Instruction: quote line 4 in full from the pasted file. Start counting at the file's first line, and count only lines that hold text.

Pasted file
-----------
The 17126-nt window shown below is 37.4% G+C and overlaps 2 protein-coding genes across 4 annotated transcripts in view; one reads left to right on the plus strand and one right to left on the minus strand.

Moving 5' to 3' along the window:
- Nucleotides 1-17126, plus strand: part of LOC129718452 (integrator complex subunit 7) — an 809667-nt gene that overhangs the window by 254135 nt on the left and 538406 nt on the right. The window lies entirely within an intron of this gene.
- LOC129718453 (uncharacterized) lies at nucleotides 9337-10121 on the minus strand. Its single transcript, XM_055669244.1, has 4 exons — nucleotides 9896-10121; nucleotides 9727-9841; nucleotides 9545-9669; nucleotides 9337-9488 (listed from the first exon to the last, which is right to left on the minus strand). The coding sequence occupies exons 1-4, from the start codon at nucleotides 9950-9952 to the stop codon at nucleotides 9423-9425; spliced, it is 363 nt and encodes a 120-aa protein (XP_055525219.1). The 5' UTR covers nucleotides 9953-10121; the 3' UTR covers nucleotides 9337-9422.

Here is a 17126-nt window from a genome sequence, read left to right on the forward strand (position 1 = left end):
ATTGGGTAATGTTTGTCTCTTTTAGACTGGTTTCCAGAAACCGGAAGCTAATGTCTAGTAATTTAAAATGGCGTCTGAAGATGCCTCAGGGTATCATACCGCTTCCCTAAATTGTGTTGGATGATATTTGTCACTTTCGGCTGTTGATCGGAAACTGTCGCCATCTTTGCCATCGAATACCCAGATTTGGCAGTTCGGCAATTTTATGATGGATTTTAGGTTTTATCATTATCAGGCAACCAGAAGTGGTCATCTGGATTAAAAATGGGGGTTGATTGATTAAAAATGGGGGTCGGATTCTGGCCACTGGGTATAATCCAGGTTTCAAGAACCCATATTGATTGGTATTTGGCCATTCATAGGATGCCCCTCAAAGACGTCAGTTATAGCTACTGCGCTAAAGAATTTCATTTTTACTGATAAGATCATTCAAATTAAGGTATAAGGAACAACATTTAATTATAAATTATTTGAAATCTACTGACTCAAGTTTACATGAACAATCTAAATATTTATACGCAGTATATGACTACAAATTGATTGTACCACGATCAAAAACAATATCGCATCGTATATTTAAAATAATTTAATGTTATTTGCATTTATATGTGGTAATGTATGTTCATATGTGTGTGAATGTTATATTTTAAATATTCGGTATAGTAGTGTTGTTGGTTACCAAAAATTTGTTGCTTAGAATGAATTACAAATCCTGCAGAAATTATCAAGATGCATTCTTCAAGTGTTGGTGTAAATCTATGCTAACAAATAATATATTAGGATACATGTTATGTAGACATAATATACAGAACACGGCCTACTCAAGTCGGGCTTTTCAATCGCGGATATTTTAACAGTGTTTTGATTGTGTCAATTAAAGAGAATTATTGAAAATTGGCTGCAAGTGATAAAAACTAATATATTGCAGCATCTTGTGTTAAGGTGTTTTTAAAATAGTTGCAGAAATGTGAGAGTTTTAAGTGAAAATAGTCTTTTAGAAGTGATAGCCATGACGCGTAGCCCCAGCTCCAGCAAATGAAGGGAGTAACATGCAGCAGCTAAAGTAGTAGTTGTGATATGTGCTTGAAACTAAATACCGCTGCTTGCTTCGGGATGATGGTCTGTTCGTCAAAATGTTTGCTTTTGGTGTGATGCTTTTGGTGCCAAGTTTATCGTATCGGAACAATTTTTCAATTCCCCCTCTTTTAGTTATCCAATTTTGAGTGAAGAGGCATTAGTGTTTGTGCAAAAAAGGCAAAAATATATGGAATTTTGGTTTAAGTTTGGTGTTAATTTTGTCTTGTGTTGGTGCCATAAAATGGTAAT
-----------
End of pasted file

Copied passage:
- LOC129718453 (uncharacterized) lies at nucleotides 9337-10121 on the minus strand. Its single transcript, XM_055669244.1, has 4 exons — nucleotides 9896-10121; nucleotides 9727-9841; nucleotides 9545-9669; nucleotides 9337-9488 (listed from the first exon to the last, which is right to left on the minus strand). The coding sequence occupies exons 1-4, from the start codon at nucleotides 9950-9952 to the stop codon at nucleotides 9423-9425; spliced, it is 363 nt and encodes a 120-aa protein (XP_055525219.1). The 5' UTR covers nucleotides 9953-10121; the 3' UTR covers nucleotides 9337-9422.